Lou Berney, November Road, William Morrow.
Unfolding in the wake of the JFK assassination, Lou Berney’s November Road is a masterpiece of suspense, noir, and heart. New Orleans, 1963: Frank Guidry is a slick mob operator, making deals and greasing palms for Carlos Marcello, boss of the town. After a bullet kills President Kennedy, a nation mourns, and Frank panics, knowing that he recently delivered a car to Dallas on behalf of Marcello, a sworn enemy of the Kennedy brothers. When Frank realizes that loose ends are being cut and he might be next, he goes on the run, triggering a nation-wide mafia manhunt.
Frank’s flight takes him west in a road trip of fear, and surprising moments of tenderness once Frank’s path crosses with Charlotte, a woman leaving her husband with her two young daughters in tow. Realizing that acquiring a family might be the best disguise against the hitman hot on his tail, Frank the mobster must become Frank the family man. The world of November Road is spectacularly rendered, from the bars of New Orleans, to the nightmarish glass palaces of Las Vegas, and populated by an unforgettable cast of coldly calculating mobsters. Alternating chapters between Frank, Charlotte, and the hitman chasing them down, Berney deftly weaves these threads together, creating an incredible sense of paranoia and doom, all while writing with a supherb eye for human fallibility and longing. Hardcover. $26.99. A Thriller Club selection. Signed copies available here.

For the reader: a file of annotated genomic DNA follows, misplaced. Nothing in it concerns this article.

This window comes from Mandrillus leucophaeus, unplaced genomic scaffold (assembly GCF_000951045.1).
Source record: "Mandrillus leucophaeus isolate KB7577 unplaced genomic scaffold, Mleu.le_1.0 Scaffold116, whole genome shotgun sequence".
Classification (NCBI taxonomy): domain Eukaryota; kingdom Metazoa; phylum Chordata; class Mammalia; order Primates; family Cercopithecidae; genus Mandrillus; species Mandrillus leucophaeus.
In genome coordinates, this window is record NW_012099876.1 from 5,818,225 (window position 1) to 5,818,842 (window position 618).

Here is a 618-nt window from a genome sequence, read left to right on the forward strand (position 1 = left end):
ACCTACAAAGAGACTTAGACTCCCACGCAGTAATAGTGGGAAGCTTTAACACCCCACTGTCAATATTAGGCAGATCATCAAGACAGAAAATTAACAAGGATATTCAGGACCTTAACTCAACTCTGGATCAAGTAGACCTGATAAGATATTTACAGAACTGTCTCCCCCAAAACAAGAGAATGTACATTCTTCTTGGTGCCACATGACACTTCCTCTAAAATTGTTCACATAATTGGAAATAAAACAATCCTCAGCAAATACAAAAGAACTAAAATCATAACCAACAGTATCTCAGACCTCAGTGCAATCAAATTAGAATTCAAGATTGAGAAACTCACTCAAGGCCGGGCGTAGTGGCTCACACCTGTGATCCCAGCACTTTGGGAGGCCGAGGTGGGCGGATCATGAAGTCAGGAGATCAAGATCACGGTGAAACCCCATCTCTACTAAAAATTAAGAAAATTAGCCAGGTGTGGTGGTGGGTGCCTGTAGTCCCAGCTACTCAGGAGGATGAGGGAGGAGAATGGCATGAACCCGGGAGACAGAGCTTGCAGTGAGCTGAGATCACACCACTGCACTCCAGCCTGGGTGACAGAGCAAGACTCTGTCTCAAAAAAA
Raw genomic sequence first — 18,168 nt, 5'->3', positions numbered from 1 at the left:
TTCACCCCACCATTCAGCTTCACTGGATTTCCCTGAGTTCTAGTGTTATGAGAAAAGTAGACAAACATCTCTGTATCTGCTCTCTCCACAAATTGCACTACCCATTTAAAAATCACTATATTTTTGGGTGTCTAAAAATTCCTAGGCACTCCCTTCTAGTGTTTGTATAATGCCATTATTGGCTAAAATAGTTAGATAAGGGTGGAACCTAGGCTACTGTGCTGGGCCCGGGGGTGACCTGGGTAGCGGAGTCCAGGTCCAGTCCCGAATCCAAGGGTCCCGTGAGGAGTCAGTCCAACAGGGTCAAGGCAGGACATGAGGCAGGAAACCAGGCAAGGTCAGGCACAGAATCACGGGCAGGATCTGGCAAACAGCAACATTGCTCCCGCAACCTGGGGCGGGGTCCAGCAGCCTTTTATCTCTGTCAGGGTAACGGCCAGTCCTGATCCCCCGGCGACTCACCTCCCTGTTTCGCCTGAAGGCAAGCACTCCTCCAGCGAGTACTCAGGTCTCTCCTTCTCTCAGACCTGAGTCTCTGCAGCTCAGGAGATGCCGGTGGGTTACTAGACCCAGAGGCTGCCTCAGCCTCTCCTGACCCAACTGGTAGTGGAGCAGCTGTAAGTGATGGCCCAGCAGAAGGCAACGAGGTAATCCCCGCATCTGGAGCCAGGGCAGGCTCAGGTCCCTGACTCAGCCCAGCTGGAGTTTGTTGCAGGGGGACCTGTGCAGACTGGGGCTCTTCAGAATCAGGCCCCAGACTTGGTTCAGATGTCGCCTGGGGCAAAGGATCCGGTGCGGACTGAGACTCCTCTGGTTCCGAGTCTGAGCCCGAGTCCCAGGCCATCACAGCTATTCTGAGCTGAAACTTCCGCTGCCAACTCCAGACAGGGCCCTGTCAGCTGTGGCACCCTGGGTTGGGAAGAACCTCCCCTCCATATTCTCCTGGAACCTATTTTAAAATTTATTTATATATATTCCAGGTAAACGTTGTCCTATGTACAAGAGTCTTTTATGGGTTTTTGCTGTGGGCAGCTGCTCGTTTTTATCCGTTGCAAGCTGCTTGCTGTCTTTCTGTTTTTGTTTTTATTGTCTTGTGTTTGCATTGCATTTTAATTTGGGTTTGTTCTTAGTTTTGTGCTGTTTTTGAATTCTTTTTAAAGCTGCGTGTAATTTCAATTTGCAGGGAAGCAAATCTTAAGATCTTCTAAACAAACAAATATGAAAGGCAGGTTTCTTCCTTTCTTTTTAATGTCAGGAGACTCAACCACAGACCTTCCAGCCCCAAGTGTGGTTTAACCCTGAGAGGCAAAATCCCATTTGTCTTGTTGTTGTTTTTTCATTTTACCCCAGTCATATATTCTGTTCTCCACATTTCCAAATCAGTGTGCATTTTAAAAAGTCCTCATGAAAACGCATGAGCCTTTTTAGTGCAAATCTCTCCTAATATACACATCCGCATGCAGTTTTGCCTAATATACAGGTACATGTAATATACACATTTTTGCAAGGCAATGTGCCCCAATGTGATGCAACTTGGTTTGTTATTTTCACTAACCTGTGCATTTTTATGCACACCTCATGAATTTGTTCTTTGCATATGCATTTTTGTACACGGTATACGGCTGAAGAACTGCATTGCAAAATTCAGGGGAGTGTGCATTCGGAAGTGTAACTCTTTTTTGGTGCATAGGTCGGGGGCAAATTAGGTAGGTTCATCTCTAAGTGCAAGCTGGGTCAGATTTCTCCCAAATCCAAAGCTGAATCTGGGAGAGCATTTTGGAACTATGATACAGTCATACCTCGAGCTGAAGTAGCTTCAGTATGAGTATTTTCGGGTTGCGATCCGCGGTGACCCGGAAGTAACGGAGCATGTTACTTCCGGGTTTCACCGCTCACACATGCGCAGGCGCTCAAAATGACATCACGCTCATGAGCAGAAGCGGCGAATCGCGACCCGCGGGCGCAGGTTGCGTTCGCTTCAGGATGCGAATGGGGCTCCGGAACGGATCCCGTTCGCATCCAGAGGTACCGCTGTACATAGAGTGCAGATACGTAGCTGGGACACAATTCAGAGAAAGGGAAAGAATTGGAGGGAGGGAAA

Anthony Horowitz, Forever and a Day, Harper.
007 is dead! The sea has given up its secrets before, but when a bullet-ridden body washes up off of Marseille, hell has frozen over and the unthinkable has happened. The notion of a ‘license to kill’ was a new one and had been enacted over certain misgivings within the Service. But it is only five years after V-E day and it might be said that the war is not yet over, for Great Britain has enemies foreign and domestic, and truly the battle rages on. Deliberately kept small and secret, the ‘00’ section now has one operative dead, one in hospital for the foreseeable future, and one underground in Miami. Enter the division’s newest recruit, a man named Bond--James Bond. He insists upon retaining the code number and is quickly dispatched to the South of France to determine what happened to his predecessor, who was investigating labour racketeering amongst the Corsicans. Of course there is a woman involved--code name Sixtine. Trained at Bletchley, she is an agent who knows no loyalty save to whoever will pay, and who may or may not be involved with the syndicates and who may or may not be in cahoots with the opposition.